© 2024 | Jefferson Public Radio
Southern Oregon University
1250 Siskiyou Blvd.
Ashland, OR 97520
541.552.6301 | 800.782.6191
Listen | Discover | Engage a service of Southern Oregon University
Play Live Radio
Next Up:
0:00 0:00
Available On Air Stations

What Hashtagged In 2016? Women's Rights, Pollution And Pokemon Go

Malaka Gharib

It's been a lively year for social media mavens as they hashtagged their way through the ups, the downs and the downright silly.

The past 12 months have been characterized by radical political change, and folks around the world have used hashtags to launch serious debates about politicians and policies. In Zimbabwe, as Goats and Soda reported earlier this year, activists used slogans like #ThisFlagto demand government reform.

Meanwhile, Indians and Chinese hashtagged their smog-related woes. And Thai women posted pictures of themselves bathing in potholes to draw attention to unrepaired, crumbling roads.

Activists also used hashtags to protest violence against women and to champion women's rights.

Hashtags had a lighter side as well. Over the summer, social media users around the world came together to tweet about #RioOlympics — which was one of the world's top hashtags this year, according to Twitter.

Then, of course, there's one very important topic that that high-, middle- and low-income countries couldn't stop discussing: #PokemonGo.

We sorted through a year's worth of global hashtags that touch on topics we cover in this blog. Here's a sampling that made an impact, attracted the attention of mainstream media and captured — in one way or another — the public's mood in 2016.


This day to celebrate women and women's rights has been held on March 8 every year since 1918 — and officially recognized by the United Nations since 1975. But it had renewed energy in 2016: According to Twitter, #InternationalWomensDay was one of the year's top trending topics. It didn't hurt that celebrities and notable women from around the world, including first lady Michelle Obama and supermodel Gisele Bundchen, tweeted to celebrate the occasion.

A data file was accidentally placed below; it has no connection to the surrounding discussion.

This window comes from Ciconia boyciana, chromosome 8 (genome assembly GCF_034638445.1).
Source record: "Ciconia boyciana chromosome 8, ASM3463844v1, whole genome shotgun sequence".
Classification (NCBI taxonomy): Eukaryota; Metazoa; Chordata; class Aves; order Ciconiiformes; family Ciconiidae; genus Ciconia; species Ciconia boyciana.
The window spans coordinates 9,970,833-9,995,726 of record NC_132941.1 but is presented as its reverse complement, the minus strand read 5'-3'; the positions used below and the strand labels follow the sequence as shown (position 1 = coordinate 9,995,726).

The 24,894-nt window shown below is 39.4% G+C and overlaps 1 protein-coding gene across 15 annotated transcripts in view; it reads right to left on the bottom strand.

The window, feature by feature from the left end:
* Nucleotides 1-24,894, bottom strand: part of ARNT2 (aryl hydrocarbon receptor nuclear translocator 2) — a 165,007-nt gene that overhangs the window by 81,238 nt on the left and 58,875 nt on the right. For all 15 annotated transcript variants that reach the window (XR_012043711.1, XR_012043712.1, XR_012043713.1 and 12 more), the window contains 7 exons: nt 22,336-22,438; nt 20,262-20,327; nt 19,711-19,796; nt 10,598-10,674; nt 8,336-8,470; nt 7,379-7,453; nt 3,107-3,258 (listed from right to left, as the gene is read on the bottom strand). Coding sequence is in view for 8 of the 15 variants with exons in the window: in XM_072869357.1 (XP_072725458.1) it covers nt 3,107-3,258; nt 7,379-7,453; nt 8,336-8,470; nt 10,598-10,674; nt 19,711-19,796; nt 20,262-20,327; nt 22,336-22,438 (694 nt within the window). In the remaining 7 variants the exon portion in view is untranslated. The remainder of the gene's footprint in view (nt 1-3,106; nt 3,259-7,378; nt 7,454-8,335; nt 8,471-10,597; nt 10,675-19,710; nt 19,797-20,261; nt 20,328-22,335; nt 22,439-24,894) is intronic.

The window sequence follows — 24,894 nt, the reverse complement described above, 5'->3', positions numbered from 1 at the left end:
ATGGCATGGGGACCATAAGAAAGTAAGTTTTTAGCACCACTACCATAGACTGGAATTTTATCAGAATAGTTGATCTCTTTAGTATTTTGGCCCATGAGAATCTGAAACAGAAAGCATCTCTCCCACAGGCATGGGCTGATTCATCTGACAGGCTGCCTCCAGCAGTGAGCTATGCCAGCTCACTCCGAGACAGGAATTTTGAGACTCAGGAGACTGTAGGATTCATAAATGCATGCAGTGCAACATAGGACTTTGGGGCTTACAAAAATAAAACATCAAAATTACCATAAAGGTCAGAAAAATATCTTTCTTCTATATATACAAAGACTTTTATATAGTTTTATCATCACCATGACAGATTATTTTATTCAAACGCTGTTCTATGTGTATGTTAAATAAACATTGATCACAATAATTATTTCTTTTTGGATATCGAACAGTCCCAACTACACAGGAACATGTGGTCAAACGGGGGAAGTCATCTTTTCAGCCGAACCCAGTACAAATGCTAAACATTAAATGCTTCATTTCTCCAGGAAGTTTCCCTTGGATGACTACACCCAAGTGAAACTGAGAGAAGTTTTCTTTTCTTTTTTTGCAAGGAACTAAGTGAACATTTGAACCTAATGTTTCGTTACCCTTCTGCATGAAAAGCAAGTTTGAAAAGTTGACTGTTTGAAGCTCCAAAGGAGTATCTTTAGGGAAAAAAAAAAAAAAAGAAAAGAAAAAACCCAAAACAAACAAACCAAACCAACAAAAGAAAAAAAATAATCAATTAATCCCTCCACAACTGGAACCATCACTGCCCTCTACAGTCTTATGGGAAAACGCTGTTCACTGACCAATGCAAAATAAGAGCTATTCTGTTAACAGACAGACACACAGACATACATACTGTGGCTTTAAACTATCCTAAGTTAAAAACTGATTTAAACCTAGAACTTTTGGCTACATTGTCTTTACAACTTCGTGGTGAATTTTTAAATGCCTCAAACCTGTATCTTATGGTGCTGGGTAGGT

This year, women from Brazil to South Africa to Turkey to Ukraine used various hashtags on social media to raise awareness about rape and sexual assault. Starting over spring 2016, Mexican activists used #NoEsNo ("no means no") to protest violence against women — and urged authorities to enact and enforce policies that better protect women.


As government forces narrowed in on rebel-held Aleppo, activists around the world used #SaveAleppo to raise awareness about the desperate situation in Syria. People shared photos and videos of bombed buildings and urged their world leaders to intervene. And they expressed grief for the communities in Aleppo and the thousands of lives that were destroyed.

The hashtag was used more than 100,000 times the day it first started trending on April 8, and many hundreds of thousands of times more this winter, when the army took complete control of east Aleppo.


As part of a government campaign aimed at cutting down black market dealings and smoking out those who hoard cash and don't pay taxes, India voided all existing 500- and 1,000-rupee notes. So Indians turned to Twitter to air their grievances against the scheme, which is viewed as a ploy to "demonetize" the cash-based Indian economy and encourage people to use cards instead.

The new policy, which has disproportionately affected poor people without checking accounts or credit cards, has led to long lines outside ATMs.


The chronic air pollution in northern China has been especially bad this winter, and hundreds of thousands of users on the Chinese social network Weibo are saying it's the worst they've ever experienced. They're using #TheMostSeriousSmog to voice their frustrations and their fears for their health.

A Weibo post shows people carrying on with their daily routines in Hengshui, Hebei province, China.
/ Weibo/ Screenshot by NPR
Weibo/ Screenshot by NPR
A Weibo post shows people carrying on with their daily routines in Hengshui, Hebei province, China.


When The Australian newspaper published a cartoon depicting an Aboriginal father holding a beer can and unable to remember his son's name, indigenous Australians called the caricature offensive and racist. Online, they responded by posting uplifting photos of themselves with their dads and father figures using #IndigenousDads.


This summer, African Twitter users had a bit of fun by assigning schoolyard archetypes to countries on the continent. As we reported, there seemed to be a general consensus that Egypt would be the snob, and Nigeria would be most popular.


Another hashtag that inspired hilarity in Africa this summer was #BidoungChallenge. When Cameroonian sports minister Bidoung Kpwatt took an especially deep bow to greet President Paul Biya, social media users started using the hashtag to post pictures of themselves re-enacting his obsequious dip.

Copyright 2020 NPR. To see more, visit https://www.npr.org.

Maanvi Singh